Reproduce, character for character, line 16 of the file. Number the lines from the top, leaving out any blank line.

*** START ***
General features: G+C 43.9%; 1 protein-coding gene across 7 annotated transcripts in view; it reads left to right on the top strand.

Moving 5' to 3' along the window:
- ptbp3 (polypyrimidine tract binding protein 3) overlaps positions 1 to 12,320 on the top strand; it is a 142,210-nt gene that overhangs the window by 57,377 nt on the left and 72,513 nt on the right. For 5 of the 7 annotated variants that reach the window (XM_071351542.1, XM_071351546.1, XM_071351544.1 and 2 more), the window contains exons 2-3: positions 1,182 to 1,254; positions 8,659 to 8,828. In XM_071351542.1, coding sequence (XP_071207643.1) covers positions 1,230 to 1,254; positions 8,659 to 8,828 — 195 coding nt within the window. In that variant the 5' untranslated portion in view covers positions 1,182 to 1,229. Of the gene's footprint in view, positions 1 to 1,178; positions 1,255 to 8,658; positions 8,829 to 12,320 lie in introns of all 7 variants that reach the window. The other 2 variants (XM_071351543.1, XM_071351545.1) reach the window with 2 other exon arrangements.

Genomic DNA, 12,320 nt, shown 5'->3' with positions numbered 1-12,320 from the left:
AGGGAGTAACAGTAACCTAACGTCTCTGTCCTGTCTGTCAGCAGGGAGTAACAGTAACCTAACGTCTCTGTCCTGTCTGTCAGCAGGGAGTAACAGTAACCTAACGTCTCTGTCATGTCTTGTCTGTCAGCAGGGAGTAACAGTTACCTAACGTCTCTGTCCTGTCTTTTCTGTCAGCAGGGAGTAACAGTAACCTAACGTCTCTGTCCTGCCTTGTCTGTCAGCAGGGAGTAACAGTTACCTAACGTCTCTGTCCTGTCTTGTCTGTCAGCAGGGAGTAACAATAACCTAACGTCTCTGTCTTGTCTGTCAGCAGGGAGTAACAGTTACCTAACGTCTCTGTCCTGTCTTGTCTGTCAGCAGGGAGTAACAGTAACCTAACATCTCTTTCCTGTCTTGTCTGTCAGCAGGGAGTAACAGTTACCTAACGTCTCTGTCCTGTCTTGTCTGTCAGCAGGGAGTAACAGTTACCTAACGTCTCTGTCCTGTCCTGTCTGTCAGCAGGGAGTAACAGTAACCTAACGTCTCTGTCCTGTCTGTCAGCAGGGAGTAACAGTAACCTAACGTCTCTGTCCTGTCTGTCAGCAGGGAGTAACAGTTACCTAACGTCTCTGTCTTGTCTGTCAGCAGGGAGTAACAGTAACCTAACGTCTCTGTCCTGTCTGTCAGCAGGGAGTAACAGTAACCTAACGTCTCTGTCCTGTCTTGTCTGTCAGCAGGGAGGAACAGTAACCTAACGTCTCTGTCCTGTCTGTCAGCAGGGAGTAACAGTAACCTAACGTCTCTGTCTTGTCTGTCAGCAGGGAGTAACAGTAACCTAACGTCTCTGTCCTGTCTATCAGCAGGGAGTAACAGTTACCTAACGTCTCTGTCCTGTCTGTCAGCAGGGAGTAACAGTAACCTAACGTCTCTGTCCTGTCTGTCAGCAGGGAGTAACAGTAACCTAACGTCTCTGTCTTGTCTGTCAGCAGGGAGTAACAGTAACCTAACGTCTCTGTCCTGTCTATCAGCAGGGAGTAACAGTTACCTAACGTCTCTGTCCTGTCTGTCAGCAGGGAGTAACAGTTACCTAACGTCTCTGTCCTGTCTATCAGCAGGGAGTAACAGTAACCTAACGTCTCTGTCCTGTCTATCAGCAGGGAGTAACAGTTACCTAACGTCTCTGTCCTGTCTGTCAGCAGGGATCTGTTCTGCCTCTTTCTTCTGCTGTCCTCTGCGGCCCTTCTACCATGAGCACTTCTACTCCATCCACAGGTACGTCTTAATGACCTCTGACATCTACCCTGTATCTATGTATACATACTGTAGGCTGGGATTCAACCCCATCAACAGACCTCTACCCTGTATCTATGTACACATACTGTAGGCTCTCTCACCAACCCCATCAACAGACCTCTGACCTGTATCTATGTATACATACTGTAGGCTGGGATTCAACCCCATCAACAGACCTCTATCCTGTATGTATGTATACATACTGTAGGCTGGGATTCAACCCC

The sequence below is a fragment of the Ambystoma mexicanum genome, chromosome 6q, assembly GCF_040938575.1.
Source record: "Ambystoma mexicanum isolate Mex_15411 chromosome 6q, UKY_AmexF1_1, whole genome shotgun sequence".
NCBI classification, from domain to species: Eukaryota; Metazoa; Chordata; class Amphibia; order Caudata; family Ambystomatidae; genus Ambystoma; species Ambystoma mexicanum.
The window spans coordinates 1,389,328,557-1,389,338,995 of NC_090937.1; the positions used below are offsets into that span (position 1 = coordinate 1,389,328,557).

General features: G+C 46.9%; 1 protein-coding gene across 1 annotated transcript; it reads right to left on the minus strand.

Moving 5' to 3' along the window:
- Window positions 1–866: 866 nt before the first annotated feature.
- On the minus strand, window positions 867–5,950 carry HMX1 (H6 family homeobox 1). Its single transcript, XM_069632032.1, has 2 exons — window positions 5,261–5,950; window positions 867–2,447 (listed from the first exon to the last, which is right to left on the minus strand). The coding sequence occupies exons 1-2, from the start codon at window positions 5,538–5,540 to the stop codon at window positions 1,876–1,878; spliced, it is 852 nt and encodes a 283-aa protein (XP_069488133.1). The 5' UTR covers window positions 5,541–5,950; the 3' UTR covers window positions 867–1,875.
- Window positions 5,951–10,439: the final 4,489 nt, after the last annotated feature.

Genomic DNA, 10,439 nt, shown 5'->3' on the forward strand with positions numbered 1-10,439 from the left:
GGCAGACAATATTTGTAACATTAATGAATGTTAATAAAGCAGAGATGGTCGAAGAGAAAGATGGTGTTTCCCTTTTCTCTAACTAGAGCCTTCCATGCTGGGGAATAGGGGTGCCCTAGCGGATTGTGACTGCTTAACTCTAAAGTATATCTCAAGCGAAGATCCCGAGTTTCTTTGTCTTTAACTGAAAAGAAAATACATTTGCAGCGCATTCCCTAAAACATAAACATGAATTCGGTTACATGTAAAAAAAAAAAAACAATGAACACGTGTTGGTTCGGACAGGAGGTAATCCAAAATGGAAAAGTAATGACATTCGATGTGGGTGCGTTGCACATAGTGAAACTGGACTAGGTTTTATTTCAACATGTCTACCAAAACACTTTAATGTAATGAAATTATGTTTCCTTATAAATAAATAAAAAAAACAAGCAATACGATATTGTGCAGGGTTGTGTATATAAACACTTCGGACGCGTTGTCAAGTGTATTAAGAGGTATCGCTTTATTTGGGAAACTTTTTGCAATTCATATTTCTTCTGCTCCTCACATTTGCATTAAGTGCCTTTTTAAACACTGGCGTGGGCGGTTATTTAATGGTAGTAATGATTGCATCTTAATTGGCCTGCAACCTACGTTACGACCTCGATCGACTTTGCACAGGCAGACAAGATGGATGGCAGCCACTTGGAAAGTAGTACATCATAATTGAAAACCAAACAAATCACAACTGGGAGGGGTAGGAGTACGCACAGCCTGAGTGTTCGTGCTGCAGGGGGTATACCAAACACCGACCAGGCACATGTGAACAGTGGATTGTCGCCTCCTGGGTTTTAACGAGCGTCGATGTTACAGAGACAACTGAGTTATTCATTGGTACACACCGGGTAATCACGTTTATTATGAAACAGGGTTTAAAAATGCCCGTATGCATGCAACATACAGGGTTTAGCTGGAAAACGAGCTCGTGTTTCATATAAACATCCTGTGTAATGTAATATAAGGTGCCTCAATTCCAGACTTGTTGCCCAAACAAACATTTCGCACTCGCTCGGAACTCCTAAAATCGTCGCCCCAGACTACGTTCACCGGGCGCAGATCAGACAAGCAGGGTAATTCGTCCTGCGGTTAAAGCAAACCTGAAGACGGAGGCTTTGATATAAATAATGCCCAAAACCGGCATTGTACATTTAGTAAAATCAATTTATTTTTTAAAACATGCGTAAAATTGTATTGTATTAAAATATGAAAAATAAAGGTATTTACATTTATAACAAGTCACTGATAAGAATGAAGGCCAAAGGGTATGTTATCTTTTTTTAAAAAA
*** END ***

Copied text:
GGCAGACAATATTTGTAACATTAATGAATGTTAATAAAGCAGAGATGGTCGAAGAGAAAGATGGTGTTTCCCTTTTCTCTAACTAGAGCCTTCCATGCTGGGGAATAGGGGTGCCCTAGCGGATTGTGACTGCTTAACTCTAAAGTATATCTCAAGCGAAGATCCCGAGTTTCTTTGTCTTTAACTGAAAAGAAAATACATTTGCAGCGCATTCCCTAAAACATAAACATGAATTCGGTTACATGTAAAAAAAAAAAAACAATGAACACGTGTTGGTTCGGACAGGAGGTAATCCAAAATGGAAAAGTAATGACATTCGATGTGGGTGCGTTGCACATAGTGAAACTGGACTAGGTTTTATTTCAACATGTCTACCAAAACACTTTAATGTAATGAAATTATGTTTCCTTATAAATAAATAAAAAAAACAAGCAATACGATATTGTGCAGGGTTGTGTATATAAACACTTCGGACGCGTTGTCAAGTGTATTAAGAGGTATCGCTTTATTTGGGAAACTTTTTGCAATTCATATTTCTTCTGCTCCTCACATTTGCATTAAGTGCCTTTTTAAACACTGGCGTGGGCGGTTATTTAATGGTAGTAATGATTGCATCTTAATTGGCCTGCAACCTACGTTACGACCTCGATCGACTTTGCACAGGCAGACAAGATGGATGGCAGCCACTTGGAAAGTAGTACATCATAATTGAAAACCAAACAAATCACAACTGGGAGGGGTAGGAGTACGCACAGCCTGAGTGTTCGTGCTGCAGGGGGTATACCAAACACCGACCAGGCACATGTGAACAGTGGATTGTCGCCTCCTGGGTTTTAACGAGCGTCGATGTTACAGAGACAACTGAGTTATTCATTGGTACACACCGGGTAATCACGTTTATTATGAAACAGGGTTTAAAAATGCCCGTATGCATGCAACATACAGGGTTTAGCTGGAAAACGAGCTCGTGTTTCATATAAACATCCTGTGTAATGTAATATAAGGTGCCTCAATTCCAGACTTGTTGCCCAAACAAACATTTCGCACTCGCTCGGAACTCCTAAAATCGTCGCCCCAGACTACGTTCACCGGGCGCAGATCAGACAAGCAGGGTAATTCGTCCTGCGGTTAAAGCAAACCTGAAGACGGAGGCTTTGATATAAATAATGCCCAAAACCGGCATTGTACATTTAGTAAAATCAATTTATTTTTTAAAACATGCGTAAAATTGTATTGTATTAAAATATGAAAAATAAAGGTATTTACATTTATAACAAGTCACTGATAAGAATGAAGGCCAAAGGGTATGTTATCTTTTTTTAAAAAA